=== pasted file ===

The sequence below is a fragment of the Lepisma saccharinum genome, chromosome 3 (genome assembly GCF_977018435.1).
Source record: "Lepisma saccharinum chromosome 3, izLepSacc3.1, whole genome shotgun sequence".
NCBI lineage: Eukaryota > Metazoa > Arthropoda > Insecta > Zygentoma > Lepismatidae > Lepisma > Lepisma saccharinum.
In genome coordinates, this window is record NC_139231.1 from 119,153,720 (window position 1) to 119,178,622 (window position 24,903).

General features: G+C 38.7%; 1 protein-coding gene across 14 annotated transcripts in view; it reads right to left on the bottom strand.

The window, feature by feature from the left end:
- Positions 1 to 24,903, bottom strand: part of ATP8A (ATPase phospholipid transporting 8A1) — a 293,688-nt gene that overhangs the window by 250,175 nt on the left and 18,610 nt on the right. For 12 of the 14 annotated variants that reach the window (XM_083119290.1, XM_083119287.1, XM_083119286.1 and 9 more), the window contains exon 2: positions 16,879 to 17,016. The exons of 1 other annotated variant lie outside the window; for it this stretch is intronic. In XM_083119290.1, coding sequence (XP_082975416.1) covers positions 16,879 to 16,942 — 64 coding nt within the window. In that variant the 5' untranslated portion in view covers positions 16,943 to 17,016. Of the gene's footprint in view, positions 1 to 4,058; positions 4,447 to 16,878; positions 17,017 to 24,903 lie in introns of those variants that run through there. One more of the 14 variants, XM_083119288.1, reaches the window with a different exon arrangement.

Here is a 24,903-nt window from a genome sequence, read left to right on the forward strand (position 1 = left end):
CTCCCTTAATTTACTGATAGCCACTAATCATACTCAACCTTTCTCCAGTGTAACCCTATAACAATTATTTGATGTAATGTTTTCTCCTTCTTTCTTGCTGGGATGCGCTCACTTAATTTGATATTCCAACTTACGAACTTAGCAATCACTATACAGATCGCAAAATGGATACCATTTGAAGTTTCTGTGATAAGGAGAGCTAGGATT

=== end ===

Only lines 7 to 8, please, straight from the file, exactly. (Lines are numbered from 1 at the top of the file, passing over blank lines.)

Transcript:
- Positions 1 to 24,903, bottom strand: part of ATP8A (ATPase phospholipid transporting 8A1) — a 293,688-nt gene that overhangs the window by 250,175 nt on the left and 18,610 nt on the right. For 12 of the 14 annotated variants that reach the window (XM_083119290.1, XM_083119287.1, XM_083119286.1 and 9 more), the window contains exon 2: positions 16,879 to 17,016. The exons of 1 other annotated variant lie outside the window; for it this stretch is intronic. In XM_083119290.1, coding sequence (XP_082975416.1) covers positions 16,879 to 16,942 — 64 coding nt within the window. In that variant the 5' untranslated portion in view covers positions 16,943 to 17,016. Of the gene's footprint in view, positions 1 to 4,058; positions 4,447 to 16,878; positions 17,017 to 24,903 lie in introns of those variants that run through there. One more of the 14 variants, XM_083119288.1, reaches the window with a different exon arrangement.

Here is a 24,903-nt window from a genome sequence, read left to right on the forward strand (position 1 = left end):